The test uses nanotechnology to give a result that can be seen with the naked eye by turning a sample red or blue, according to research from scientists at Imperial College in London published in the journal Nature Nanotechnology.
"Our approach affords for improved sensitivity, does not require sophisticated instrumentation and it is ten times cheaper," Molly Stevens, who led the research, told Reuters.
Simple and quick HIV tests that analyze saliva already exist but they can only pick up the virus when it reaches relatively high concentrations in the body.
"We would be able to detect infection even in those cases where previous methods, such as the saliva test, were rendering a 'false negative' because the viral load was too low to be detected," she said.
The test could also be reconfigured to detect other diseases, such as sepsis, Leishmaniasis, Tuberculosis and malaria, Stevens said.
Testing is not only crucial in picking up the HIV virus early but also for monitoring the effectiveness of treatments.
"Unfortunately, the existing gold standard detection methods can be too expensive to be implemented in parts of the world where resources are scarce," Stevens said.
According to 2010 data from the World Health Organisation, about 23 million people living with HIV are in Sub-Saharan Africa out of a worldwide total of 34 million.
The virus is also spreading faster and killing more people in this part of the world. Sub-Saharan Arica accounted for 1.9 million new cases out of a global total of 2.7 million in the same year, and 1.2 million out of the 1.8 million deaths.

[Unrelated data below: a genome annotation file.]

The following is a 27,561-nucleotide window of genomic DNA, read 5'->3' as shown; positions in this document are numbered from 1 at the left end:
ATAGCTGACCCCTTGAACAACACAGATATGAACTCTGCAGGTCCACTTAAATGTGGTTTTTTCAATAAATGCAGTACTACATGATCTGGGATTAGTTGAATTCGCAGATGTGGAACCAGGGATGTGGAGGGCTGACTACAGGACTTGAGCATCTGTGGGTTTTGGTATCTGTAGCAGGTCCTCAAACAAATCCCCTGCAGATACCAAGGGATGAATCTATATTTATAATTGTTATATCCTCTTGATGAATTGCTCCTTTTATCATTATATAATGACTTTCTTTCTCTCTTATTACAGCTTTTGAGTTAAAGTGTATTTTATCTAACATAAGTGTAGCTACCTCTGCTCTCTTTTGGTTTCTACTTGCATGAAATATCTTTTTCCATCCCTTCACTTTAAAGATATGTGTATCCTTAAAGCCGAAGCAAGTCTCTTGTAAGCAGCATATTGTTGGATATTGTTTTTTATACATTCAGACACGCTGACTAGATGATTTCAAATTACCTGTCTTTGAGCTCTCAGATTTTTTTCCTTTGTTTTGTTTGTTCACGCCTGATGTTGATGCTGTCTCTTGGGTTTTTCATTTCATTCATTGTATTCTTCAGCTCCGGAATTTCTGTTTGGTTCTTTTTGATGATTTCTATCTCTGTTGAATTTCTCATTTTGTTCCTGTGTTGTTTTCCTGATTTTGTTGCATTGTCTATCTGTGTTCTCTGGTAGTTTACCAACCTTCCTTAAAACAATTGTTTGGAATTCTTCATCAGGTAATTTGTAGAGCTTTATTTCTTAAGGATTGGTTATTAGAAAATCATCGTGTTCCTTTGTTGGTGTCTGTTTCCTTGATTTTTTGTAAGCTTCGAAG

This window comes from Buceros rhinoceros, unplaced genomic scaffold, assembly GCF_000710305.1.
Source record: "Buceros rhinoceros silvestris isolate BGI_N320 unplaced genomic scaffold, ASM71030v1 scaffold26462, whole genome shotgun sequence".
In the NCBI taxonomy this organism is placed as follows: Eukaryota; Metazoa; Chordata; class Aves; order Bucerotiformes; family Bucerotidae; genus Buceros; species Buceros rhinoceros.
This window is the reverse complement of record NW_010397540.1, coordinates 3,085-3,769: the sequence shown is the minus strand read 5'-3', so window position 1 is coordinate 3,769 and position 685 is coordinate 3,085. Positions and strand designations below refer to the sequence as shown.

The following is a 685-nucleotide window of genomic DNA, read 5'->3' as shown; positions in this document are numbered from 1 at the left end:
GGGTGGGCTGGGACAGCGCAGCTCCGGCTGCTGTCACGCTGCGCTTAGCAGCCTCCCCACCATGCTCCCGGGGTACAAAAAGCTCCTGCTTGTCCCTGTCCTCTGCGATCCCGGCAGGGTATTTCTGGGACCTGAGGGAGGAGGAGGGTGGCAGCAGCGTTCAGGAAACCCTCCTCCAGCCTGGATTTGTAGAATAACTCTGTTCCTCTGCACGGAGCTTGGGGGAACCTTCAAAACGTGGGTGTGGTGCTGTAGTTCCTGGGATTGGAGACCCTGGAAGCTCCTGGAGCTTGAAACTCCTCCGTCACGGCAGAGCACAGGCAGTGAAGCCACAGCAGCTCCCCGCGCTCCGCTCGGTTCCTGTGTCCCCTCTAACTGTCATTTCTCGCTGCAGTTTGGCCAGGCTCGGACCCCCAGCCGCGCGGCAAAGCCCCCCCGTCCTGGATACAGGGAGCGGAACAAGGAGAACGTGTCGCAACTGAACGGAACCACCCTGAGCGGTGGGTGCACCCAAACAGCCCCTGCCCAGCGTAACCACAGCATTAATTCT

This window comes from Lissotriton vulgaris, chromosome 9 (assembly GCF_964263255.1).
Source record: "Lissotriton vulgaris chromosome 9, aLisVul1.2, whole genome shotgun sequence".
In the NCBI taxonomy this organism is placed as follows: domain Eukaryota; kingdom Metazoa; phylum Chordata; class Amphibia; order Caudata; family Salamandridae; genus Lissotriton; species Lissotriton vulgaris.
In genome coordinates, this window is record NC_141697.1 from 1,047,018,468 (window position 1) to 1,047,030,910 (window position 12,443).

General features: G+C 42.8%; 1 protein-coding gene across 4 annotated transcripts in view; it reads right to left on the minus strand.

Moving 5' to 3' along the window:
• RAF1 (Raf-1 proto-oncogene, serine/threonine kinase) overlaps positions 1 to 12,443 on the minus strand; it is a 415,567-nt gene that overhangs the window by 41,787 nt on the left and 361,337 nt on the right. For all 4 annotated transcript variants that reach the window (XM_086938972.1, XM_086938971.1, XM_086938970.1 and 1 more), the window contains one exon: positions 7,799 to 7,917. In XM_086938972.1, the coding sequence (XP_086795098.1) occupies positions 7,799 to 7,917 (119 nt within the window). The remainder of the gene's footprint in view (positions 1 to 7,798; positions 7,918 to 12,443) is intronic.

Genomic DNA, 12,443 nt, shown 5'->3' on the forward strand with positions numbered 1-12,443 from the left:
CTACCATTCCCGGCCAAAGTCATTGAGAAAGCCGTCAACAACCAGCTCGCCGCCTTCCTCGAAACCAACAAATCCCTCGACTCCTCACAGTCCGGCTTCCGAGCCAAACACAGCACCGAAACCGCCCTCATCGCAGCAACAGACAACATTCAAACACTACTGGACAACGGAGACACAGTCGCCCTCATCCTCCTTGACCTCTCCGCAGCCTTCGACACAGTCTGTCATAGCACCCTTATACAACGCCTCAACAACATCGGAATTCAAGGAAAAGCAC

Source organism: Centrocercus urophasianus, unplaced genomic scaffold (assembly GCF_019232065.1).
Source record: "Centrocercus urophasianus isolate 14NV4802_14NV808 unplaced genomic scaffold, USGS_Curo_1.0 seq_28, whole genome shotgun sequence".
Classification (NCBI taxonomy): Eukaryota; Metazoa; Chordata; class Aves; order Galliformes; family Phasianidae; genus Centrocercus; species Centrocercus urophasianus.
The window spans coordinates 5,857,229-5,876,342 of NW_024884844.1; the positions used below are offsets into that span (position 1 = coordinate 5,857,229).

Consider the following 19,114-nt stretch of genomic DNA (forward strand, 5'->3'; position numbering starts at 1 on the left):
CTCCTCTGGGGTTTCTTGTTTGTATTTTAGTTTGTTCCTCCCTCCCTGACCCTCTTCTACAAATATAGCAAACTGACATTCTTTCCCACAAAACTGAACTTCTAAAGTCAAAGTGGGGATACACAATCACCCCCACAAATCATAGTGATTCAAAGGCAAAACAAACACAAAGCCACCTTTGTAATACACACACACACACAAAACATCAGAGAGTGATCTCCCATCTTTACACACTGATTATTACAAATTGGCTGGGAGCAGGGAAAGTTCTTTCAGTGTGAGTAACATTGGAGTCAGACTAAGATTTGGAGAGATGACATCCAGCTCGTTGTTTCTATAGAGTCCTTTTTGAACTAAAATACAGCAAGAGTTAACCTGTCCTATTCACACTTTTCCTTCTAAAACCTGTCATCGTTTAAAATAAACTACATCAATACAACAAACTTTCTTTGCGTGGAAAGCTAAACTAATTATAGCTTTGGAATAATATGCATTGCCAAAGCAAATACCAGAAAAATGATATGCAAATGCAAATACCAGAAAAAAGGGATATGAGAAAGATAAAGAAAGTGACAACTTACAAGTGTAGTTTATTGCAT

The new sensor works by testing serum, a clear watery fluid derived from blood samples, in a disposable container for the presence of an HIV biomarker called p24.
If p24 is present, even in minute concentrations, it causes the tiny gold nanoparticles to clump together in an irregular pattern that turns the solution blue. A negative result separates them into ball shapes that generate a red color.
The researchers also used the test to pick up the biomarker for Prostate Cancer called Prostate Specific Antigen, which was the target of previous work that Stevens did with collaborators at University of Vigo in Spain.
That sensor used tiny gold stars laden with antibodies that latched onto the marker in a sample and produced a silver coating that could be detected with microscopes.
Stevens and her collaborator on the new test, Roberto de la Rica, said they plan to approach not-for-profit global health organizations to help them manufacture and distribute the new sensor in low income countries.